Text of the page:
Looking at the Networked Councillor report again today I was wondering why I have no discomfort working with politicians of other parties to develop thinking and practice about digital engagement with communities where the report suggests that Councillors prefer to develop within parties rather than across parties.

The report talks about Next Generation users of digital tools, i.e. those who access the internet and use social tools using mobile devices rather than just through a PC or laptop at home now becoming Councillors. I wonder if Next Generation Councillors have a shifted view of the world which is a stronger culture than either our party culture or our authority’s culture?

Will this lead to a better democracy?

  • Will our values of openness and expectations around transparency and accessibility of information and people shift politics back into a space that is more relevant?
  • Will our ability to collaborate and work more ‘proportionately’ be improved either by our culture? Or because the public are more likely to create NoC councils? Or both together?

I know that where I keep one principle firmly at the top of my mind – does this improve democratic access? I find it simple and painless to work in partnership with other Councillors to deliver that.

For example I had the idea of creating a surgery within a voluntary sector day service for homeless people to improve their access to democratic structures and hopefully, help obviously. A Councillor from my authority but from a different party asked if he could join me. Of course he can! This is about getting the best access to us so that democracy wins.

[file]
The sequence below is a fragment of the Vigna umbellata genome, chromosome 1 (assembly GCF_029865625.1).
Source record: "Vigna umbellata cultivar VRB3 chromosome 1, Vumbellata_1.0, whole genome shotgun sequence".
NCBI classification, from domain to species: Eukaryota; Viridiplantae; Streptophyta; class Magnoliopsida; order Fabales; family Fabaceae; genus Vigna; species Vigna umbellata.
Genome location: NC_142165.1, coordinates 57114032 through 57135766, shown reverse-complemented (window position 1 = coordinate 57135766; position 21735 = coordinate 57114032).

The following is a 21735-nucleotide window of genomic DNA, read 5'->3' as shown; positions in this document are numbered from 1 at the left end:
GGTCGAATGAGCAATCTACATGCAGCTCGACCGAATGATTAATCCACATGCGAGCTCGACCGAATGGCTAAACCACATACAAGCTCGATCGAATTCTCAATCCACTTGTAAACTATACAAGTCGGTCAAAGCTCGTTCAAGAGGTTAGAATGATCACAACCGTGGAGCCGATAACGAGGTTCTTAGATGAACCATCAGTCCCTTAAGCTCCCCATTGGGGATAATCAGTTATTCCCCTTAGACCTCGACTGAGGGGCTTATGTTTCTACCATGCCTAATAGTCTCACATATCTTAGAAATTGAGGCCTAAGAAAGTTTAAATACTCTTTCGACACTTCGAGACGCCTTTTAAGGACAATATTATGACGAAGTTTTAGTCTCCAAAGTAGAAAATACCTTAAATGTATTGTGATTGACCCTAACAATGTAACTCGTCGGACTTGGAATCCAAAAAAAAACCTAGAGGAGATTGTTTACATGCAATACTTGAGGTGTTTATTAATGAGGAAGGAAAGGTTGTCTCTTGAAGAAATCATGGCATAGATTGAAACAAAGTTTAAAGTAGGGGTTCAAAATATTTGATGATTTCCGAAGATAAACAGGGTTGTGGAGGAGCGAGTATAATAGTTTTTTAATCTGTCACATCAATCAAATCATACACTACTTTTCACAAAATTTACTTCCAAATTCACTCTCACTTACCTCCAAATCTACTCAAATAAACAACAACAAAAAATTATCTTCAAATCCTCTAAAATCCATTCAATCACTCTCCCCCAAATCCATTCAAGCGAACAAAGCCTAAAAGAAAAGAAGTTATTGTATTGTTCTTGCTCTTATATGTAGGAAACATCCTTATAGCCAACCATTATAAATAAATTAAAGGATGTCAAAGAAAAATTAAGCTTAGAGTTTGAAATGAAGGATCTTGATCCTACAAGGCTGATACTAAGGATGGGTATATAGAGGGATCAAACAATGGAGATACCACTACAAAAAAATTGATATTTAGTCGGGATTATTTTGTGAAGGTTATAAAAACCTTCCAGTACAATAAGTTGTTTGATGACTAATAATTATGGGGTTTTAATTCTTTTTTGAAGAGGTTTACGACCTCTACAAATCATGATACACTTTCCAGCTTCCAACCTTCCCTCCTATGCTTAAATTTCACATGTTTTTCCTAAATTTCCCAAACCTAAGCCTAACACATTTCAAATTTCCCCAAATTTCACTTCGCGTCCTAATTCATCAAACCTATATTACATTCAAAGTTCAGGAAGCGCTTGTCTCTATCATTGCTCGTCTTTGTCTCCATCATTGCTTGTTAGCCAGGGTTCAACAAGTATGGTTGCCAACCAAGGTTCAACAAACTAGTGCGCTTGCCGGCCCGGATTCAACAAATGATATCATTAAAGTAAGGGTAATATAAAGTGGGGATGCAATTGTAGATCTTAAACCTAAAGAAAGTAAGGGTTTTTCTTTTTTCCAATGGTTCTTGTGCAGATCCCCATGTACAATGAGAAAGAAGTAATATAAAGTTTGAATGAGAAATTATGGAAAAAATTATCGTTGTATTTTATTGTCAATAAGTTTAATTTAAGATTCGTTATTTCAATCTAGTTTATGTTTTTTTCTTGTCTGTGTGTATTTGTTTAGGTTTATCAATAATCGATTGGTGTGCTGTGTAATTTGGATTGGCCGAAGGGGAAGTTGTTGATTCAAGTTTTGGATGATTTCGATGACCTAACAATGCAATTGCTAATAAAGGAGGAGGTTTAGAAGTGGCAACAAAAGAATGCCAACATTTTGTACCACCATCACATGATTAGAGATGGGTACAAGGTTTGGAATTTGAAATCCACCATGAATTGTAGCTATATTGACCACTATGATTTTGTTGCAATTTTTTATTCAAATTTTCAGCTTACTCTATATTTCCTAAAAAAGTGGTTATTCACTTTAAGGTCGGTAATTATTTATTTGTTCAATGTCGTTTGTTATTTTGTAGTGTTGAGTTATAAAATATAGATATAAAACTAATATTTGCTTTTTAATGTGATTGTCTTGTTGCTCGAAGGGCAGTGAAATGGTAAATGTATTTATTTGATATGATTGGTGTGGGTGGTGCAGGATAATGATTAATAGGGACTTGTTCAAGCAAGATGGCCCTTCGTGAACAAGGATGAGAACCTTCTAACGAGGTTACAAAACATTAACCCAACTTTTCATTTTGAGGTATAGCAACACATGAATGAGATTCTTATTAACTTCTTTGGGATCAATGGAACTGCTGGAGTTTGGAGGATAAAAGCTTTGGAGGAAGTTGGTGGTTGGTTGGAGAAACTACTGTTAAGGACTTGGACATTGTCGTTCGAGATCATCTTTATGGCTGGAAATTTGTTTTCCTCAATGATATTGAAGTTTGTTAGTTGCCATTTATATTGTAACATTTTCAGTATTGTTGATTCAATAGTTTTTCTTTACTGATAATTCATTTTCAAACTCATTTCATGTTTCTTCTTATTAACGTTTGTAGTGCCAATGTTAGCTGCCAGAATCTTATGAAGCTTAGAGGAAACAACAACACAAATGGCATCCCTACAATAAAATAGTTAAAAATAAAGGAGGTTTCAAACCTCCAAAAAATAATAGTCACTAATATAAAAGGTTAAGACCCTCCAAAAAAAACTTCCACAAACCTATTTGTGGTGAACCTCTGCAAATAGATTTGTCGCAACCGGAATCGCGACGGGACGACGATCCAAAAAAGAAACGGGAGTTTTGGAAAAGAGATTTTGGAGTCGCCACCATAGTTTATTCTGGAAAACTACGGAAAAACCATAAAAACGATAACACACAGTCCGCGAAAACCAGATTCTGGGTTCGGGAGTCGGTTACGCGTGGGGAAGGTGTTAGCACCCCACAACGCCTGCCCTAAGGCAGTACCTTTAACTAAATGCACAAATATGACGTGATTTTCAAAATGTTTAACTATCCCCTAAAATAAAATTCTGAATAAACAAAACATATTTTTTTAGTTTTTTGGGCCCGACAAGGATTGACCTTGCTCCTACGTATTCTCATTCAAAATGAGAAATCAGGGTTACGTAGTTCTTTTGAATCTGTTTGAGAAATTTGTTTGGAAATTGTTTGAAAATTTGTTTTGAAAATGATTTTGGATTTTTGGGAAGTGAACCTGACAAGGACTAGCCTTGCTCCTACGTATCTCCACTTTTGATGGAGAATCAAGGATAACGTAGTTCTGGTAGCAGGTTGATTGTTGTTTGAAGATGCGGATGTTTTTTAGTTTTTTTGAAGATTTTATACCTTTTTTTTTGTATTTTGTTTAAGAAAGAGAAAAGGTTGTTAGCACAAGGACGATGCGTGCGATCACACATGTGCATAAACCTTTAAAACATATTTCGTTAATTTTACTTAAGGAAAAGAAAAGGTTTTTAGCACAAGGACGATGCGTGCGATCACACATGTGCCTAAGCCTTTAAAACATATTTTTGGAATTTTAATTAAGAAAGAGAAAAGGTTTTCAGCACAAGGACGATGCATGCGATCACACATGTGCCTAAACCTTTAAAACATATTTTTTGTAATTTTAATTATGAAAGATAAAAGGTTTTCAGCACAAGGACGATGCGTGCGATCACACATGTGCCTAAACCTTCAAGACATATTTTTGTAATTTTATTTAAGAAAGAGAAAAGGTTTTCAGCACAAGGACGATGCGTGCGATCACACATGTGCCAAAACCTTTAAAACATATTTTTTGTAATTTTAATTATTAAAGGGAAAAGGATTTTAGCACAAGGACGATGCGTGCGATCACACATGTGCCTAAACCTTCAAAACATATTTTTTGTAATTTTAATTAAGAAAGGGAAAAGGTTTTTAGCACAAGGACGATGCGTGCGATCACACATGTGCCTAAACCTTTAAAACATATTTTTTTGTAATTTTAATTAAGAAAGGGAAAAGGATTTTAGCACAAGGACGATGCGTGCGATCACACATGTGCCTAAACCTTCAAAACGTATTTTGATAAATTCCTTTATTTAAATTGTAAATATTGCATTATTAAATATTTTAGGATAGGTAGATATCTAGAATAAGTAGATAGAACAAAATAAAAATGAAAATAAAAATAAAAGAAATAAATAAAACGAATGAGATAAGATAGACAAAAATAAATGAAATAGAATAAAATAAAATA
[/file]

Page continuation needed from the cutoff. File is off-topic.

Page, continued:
Online I notice Councillors from all parties are quite willing to share knowledge and experience in using digital tools effectively as a ward Councillor. Because we want to learn from each other, we are enthusiastic about sharing.

Why more transparency and better skills in using all tools to communicate? I guess because we do care that we win the argument, not win by default. And, when people trust politicians and our structures enough to engage we all benefit from a strong mandate and stronger communities.

I welcome views from all but especially other Councillors :-)

 

Reposted from Cllr Emma Daniel’s blog. You can also follow Emma on Twitter

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One reply on “Right in to the danger zone?”

  1. Really interesting perspective Emma, thanks for sharing! I work with parliamentarians in varying and interesting places and what you describe repeats often at this level too… behind closed doors! Many Members believe (to varying degrees, perhaps) in the value of democracy, that the role of the citizen in this matters and needs to be enhanced and that Members don’t exist in isolation and need to ask, show, act transparently. And they believe that digital and social tools are good ways to do this. They also recognise the challenges these new spaces create and that they have to change and adapt to remain effective, even relevant, so encouragement, training and support is vital… this is culture shift for our elected representatives, personally as well as systemically, and it’s about stronger democracy not [just] more votes. The good politicians get this, it’s my hope that the bad ones get left behind!

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